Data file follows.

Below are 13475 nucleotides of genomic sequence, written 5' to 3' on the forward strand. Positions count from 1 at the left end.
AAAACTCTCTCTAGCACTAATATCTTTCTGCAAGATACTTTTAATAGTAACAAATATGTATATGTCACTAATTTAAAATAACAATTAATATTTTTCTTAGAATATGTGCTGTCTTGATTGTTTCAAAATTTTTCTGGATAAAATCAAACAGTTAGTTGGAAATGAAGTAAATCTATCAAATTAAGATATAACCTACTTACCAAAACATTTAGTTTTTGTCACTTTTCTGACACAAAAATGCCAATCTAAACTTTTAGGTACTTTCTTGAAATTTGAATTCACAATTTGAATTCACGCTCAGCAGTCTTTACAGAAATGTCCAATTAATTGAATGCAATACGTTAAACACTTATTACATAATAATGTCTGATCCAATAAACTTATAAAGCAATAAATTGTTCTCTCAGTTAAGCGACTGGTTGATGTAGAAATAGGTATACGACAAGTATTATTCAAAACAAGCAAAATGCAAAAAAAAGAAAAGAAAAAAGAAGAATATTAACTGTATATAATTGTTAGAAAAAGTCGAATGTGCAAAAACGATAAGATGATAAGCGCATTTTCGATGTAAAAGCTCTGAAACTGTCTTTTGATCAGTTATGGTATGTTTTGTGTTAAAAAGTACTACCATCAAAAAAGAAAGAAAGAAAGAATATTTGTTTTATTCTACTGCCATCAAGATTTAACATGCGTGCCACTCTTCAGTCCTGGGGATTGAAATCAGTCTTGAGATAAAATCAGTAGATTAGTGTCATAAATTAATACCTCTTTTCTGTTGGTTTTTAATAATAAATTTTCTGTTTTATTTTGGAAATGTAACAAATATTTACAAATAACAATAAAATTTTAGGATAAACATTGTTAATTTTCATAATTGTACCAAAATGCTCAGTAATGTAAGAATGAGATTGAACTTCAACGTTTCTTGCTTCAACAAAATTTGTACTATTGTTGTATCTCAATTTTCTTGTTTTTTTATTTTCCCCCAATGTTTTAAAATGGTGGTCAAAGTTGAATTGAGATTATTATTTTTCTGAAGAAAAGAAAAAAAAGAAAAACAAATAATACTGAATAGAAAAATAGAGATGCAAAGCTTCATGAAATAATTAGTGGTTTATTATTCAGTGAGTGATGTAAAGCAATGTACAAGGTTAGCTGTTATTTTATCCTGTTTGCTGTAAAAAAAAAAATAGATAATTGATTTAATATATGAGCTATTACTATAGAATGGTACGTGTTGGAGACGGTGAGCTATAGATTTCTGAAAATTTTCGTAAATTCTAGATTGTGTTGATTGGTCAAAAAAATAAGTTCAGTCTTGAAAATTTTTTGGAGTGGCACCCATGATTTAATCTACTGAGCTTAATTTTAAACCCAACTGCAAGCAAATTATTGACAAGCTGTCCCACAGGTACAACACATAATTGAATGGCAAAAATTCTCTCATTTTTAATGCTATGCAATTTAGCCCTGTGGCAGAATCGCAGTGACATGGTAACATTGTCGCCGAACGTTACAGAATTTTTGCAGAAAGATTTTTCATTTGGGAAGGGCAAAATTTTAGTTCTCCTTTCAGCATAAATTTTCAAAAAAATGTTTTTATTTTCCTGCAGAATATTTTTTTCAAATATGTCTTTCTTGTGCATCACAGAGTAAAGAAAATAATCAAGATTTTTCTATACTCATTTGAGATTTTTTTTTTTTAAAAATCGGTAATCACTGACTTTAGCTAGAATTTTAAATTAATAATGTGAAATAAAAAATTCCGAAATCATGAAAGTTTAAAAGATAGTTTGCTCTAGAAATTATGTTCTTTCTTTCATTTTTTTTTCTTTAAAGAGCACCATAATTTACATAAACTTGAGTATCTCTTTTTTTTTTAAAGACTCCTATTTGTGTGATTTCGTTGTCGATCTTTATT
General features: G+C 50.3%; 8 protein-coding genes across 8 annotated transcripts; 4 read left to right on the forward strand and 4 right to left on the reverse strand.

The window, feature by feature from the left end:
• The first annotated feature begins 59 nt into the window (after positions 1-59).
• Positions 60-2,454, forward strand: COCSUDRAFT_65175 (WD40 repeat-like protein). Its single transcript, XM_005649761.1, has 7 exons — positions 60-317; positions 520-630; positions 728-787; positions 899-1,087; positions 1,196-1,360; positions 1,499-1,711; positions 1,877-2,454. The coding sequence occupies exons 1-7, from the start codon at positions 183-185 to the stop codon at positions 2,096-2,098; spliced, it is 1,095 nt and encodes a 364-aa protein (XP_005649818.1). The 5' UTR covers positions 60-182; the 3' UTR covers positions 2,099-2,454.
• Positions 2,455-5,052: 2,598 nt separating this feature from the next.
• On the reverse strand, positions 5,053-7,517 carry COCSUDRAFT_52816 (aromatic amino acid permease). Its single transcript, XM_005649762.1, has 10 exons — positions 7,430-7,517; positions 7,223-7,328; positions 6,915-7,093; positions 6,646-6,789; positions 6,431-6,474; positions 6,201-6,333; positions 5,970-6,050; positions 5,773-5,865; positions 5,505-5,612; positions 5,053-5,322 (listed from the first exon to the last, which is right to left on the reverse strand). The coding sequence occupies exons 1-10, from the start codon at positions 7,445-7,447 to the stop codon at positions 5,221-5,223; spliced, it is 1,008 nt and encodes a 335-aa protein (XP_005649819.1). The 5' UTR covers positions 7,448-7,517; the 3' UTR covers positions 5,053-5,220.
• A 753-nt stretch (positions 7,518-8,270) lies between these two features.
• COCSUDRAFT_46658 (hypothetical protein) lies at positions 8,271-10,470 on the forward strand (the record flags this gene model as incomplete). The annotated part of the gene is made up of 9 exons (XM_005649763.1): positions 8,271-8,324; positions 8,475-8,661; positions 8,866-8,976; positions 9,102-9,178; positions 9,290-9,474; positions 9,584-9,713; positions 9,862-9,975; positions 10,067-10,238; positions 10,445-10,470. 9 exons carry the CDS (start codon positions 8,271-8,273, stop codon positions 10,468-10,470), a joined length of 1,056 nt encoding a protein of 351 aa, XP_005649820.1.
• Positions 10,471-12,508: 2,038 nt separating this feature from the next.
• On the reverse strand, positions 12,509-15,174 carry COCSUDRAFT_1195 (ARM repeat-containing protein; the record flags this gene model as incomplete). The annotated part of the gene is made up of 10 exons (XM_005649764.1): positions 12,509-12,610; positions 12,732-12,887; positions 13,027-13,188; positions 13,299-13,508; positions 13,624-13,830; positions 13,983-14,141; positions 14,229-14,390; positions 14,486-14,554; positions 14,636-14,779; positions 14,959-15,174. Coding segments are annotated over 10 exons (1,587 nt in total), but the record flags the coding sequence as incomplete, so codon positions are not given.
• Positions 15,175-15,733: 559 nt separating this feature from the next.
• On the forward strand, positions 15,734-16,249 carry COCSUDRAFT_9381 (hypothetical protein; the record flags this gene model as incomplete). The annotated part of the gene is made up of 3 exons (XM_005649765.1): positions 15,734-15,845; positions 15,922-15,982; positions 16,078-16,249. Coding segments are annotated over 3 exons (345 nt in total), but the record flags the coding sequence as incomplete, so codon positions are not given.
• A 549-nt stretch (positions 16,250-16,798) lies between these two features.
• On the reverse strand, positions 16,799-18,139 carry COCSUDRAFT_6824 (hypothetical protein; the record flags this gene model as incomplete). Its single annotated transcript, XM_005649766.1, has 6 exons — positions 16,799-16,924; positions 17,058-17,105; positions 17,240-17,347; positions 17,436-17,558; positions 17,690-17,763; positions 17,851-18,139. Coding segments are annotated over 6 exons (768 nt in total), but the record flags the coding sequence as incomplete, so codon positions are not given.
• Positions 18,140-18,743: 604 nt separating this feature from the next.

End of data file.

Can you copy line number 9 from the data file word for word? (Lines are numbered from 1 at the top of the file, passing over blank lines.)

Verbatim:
• A 753-nt stretch (positions 7,518-8,270) lies between these two features.